8. SA Democratic Teachers' Union (SADTU)
The other night I heard Talk Radio 702's wily David O'Sullivan ask the Limpopo secretary of SADTU (whose name escapes me) what precisely the union had been doing about the missing textbooks these last six months.
Yadda, yadda, yadda, said the man. If it weren't for us, Section 27 would have had something to go on. We've been at the forefront of this struggle.
Yup - and I'm Matthew McConaughey.
9. Dickhead Masemola
... is the Limpopo MEC for education. The earnest and closely-shaven Mark Heywood of NGO Section 27 said at a press conference on Tuesday: "It is very clear from this and other reports that the Limpopo education [department] is rotten, riven with corruption, and incapable of meeting its constitutional obligation to learners." Heywood also called for Masemola to be fired. The call was echoed by the Democratic Alliance [who dat? - ed.] and Cosatu.
What an appalling and disappointing thing for Heywood to have said, opined Masemola's appalling spokesman. "Nowhere in this report is any determination or insinuation made on the ability of MEC for education Dickson Masemola, to lead this department," said Pat Kgomo in a statement.
Now who was it standing next to JG Zuma when he delivered the Nelson Mandela lecture in Thohoyandou this week? And who's the deputy chairman of the ANC in Limpopo? Why, none other than Masemola. Oy-va-voy-lanu, another deployed cadré. Do you think he's related to Humpty?
10. Shtick number 3
There was a time when the media, mainly the newspapers, used to investigate stuff and stick their pudgy and nicotine-stained fingers into the underbelly of the government and corruption. Sam Sole and Stefaans Brummer were out there, swinging their cutlasses in the swamp, and people often used to pay attention.
But what's happened now, it seems to me, is that the media has been neutralized. Besides which, the ANC - the tripartite alliance, whatever - simply don't seem to give a damn any more. And when a newspaper editor puts his/her tail between his/her legs, as did St Ferial of the Phallus recently regarding the Spear of the Nation painting, well, the media becomes, or seems to be, even more pusillanimous than ever.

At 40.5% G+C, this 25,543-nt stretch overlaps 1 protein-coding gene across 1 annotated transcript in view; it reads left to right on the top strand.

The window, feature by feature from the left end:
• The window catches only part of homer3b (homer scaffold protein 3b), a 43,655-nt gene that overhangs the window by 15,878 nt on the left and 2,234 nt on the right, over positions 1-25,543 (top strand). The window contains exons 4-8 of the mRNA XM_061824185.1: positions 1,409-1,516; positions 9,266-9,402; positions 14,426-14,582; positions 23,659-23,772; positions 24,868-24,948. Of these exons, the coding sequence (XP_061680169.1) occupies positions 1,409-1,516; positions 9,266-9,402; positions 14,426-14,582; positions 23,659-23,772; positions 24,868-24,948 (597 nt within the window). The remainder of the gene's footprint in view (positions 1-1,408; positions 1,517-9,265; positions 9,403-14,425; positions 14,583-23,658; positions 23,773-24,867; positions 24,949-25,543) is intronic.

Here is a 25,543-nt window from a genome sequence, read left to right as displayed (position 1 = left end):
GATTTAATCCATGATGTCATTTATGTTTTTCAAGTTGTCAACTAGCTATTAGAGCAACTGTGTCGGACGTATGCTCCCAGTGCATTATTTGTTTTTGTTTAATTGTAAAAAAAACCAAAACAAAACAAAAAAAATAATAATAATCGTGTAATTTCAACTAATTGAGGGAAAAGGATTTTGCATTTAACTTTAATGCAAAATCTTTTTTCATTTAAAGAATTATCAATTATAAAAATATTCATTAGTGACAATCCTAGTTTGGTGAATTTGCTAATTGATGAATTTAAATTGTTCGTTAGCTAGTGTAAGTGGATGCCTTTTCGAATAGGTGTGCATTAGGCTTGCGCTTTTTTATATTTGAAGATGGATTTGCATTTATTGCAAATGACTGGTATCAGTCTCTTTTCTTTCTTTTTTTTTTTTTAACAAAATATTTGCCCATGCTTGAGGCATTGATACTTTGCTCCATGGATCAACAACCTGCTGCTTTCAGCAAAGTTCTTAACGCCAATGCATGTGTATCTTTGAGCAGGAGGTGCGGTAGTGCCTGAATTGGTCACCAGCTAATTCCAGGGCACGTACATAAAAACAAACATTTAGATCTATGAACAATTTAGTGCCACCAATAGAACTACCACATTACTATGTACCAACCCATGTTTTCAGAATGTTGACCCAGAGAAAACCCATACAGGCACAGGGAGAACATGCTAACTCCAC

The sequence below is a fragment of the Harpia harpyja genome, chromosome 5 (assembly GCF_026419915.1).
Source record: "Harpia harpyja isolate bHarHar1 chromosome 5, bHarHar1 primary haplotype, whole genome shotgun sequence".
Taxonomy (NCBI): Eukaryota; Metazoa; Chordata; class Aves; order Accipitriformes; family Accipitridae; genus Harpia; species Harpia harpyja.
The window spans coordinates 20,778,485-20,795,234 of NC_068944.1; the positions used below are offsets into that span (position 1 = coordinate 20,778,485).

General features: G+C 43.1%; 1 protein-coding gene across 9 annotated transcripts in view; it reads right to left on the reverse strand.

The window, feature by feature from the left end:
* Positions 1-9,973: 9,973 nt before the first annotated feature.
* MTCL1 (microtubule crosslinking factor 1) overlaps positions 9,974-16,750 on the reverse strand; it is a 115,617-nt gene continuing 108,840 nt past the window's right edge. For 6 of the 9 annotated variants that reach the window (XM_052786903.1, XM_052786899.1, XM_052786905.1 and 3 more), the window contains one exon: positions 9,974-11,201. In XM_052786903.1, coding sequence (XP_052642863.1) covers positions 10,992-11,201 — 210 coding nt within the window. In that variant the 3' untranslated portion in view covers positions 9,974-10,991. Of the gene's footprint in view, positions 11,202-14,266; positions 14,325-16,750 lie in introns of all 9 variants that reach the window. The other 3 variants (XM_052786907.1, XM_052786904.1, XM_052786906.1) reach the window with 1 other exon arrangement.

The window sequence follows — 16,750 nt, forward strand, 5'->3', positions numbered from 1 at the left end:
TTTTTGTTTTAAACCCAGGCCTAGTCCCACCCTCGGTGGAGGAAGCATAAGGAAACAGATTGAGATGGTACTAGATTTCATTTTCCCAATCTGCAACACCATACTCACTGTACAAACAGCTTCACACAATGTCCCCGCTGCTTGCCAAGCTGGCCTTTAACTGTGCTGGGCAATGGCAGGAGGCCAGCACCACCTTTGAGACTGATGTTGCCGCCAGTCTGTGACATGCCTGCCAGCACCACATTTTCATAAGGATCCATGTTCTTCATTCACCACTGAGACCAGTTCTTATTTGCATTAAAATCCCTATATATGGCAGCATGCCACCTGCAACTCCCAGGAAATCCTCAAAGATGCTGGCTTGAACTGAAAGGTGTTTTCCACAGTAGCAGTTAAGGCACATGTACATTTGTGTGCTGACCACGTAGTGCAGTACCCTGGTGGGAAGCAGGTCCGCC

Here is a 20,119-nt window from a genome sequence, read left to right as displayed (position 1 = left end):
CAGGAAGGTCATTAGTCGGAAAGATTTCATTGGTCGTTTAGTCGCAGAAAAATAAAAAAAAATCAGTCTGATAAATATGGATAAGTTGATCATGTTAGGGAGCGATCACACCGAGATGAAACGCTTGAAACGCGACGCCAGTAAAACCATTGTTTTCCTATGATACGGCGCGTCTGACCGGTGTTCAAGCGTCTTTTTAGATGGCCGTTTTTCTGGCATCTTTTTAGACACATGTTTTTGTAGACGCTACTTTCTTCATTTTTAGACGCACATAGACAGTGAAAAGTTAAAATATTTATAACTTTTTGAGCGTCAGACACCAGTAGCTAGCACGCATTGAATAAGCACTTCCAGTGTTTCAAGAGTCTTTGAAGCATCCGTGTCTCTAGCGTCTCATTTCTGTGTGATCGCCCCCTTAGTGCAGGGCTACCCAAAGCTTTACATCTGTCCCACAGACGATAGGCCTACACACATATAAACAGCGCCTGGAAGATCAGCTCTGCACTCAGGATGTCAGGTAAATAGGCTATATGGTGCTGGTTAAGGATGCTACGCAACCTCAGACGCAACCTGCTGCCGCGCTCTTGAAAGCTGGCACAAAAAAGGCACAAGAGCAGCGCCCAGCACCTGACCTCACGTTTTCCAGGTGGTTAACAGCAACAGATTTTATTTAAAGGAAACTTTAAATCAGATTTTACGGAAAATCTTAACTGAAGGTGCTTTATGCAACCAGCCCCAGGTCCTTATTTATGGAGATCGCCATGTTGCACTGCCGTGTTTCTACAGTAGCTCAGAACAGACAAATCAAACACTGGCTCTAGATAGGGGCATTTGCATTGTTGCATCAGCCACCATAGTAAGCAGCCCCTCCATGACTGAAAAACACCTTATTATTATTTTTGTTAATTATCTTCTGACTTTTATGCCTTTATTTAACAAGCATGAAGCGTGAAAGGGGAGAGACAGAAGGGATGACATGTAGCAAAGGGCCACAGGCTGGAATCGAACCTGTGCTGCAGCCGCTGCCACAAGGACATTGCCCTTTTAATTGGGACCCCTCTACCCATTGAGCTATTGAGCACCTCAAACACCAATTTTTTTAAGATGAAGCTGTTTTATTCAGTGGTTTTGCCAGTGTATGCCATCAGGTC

So the serious players, such as Section 27, have realised that if you want to get the government's attention, you must go to court. This is where the game is now. This is the new shtick.
Young man, young woman, future young Hunter S Thompson, don't worry about grammar, don't join a newspaper - study law! That's where the future is.
Until the ANC knee-caps the courts as well as it's hobbled the media. (The party's working on it.)
11. Summary (a)
a. Don't bother office bearers, such as ministers or provincial premiers; they don't have any power anyway. Motshekga, Mokonyane and Masemola said so. Who does have power? Geez, I dunno. My wife, maybe. Anyway, I'll get back to you.
b. No one's a culprit, so don't bugger around with that antediluvian concept.
c. The courts are the new watchdogs of society. The newspapers? - Good for carrying poor cartoons and stories about thrush, and so on.
12. Summary (b)
Basic education looks as though it's going - well, no, it's actually gone - to the dogs, along with justice, police, health and prisons, to name but a few. In my remaining years, I need to focus on my dreams and on orgies. Good night.
[STOP PRESS: Dickhead Masemola said on Wednesday evening or Thursday morning that he was confused by calls for his resignation because he had been stripped of any real power when the province was placed under administration in December. He said he had merely been a "ceremonial head". I think Masemola is confused by many things and that he is, moreover, more of a ceremonial nipple (rather than a head). As such, he should quit his job and join my dreams instead.]